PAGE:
Eating crackers can be a very passive affair. A little cheddar or perhaps some peanut butter spread generously on top for a snack, but that's not all there is to the cracker. So today I share with you one of my favorite facts: the history of the saltine.
Think of it. A covered wagon, the hot prairie sun beating down on a team of tired horses. Nothing in sight as far as the eye can see except more grass. Your stomach rumbles as you rock to the rhythm of the wagon on the uneven soil. Meat is scarce. Water must be rationed. What you do have, what you eat everyday, what you grumble against like a manna-eating Israelite is something called hardtack.
Hardtack was a simple concoction of flour, water, and salt baked to a crisp. The virtue of hardtack was that it would last indefinitely (though not without some vermin), which made it useful for anyone on a long journey from sailors on the high seas to pioneers heading west to soldiers fighting in the Civil War. And the coolest thing about this staple of antebellum America is the number of holes in it.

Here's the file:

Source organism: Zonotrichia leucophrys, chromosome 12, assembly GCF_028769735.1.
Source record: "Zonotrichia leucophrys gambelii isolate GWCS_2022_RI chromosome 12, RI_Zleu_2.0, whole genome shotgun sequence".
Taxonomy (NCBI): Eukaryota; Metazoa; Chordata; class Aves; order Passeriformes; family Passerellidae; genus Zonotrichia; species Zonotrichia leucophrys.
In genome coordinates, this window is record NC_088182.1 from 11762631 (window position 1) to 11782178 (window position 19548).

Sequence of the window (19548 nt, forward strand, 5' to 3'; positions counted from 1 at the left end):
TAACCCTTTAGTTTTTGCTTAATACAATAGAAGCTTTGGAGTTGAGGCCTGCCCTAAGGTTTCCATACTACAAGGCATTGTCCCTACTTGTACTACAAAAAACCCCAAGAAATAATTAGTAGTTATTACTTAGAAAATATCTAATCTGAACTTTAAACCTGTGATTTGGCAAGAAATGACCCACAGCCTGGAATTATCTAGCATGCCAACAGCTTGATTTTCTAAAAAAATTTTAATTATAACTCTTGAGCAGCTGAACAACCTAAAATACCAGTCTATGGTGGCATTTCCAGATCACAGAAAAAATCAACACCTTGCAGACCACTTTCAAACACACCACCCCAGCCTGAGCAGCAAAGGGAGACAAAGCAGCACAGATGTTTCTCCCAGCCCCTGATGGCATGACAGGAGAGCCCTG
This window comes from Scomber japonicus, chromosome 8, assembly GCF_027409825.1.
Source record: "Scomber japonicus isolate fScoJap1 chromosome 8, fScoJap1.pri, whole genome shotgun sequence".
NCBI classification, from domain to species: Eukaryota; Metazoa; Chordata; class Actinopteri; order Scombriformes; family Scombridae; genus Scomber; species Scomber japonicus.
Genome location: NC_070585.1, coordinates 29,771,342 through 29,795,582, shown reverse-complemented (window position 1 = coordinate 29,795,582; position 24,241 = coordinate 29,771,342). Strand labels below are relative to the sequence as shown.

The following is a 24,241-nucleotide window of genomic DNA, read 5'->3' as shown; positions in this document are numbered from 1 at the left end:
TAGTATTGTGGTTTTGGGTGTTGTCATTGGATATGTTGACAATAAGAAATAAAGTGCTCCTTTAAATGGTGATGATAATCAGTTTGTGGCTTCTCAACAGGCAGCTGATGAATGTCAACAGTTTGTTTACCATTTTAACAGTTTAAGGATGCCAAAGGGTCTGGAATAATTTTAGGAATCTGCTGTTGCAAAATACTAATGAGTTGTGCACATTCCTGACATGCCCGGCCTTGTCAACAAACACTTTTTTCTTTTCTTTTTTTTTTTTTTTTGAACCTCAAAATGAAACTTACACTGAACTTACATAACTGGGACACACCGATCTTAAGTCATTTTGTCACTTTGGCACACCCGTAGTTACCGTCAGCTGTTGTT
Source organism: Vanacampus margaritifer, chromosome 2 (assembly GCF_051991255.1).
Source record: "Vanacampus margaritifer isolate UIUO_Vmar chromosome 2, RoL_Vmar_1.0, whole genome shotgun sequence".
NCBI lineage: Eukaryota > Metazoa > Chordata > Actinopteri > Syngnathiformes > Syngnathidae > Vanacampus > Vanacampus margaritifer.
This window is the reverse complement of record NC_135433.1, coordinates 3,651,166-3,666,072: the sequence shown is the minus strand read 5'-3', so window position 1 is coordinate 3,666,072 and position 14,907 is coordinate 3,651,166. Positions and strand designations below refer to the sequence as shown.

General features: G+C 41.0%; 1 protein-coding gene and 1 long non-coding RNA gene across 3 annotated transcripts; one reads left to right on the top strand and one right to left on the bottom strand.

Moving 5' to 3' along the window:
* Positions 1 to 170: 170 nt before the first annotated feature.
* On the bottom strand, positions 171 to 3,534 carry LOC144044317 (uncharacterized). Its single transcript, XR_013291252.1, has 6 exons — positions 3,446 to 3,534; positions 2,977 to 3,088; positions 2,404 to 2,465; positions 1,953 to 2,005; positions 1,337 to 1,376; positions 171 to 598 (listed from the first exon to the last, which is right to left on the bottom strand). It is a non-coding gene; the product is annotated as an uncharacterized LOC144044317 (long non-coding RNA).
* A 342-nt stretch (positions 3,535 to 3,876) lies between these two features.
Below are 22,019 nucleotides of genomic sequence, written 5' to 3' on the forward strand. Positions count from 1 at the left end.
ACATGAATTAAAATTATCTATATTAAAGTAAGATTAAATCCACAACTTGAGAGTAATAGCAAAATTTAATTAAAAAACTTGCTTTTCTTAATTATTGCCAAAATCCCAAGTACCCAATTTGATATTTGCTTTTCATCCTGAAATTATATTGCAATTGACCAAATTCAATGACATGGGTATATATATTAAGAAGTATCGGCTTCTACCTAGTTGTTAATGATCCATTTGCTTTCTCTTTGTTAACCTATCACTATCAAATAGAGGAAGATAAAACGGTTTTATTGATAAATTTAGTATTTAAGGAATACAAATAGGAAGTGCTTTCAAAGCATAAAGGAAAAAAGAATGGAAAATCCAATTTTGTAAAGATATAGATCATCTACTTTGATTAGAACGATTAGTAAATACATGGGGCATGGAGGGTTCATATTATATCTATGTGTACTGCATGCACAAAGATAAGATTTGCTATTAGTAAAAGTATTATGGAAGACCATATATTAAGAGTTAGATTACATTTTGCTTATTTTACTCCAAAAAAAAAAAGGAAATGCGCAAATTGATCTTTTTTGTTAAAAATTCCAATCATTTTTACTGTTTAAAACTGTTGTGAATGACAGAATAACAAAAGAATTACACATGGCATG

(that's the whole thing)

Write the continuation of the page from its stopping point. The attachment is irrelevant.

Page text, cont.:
Unless you've eaten saltines with me, you've never counted them, but every saltine has 13 holes in it just as hardtack did. And why? This is the good part! Because of the 13 original colonies. Isn't that mildly fascinating? As the pioneers set out for new territories they poked 13 holes in their carb-loaded snacks as a subtle reminder of the foundation of the great U.S.A and the freedom it represented for them. No wonder they were Laura Ingalls Wilder's favorite prairie treat! (I made that up.) Now, go ye enlightened readers and partake of a saltine in honor of history.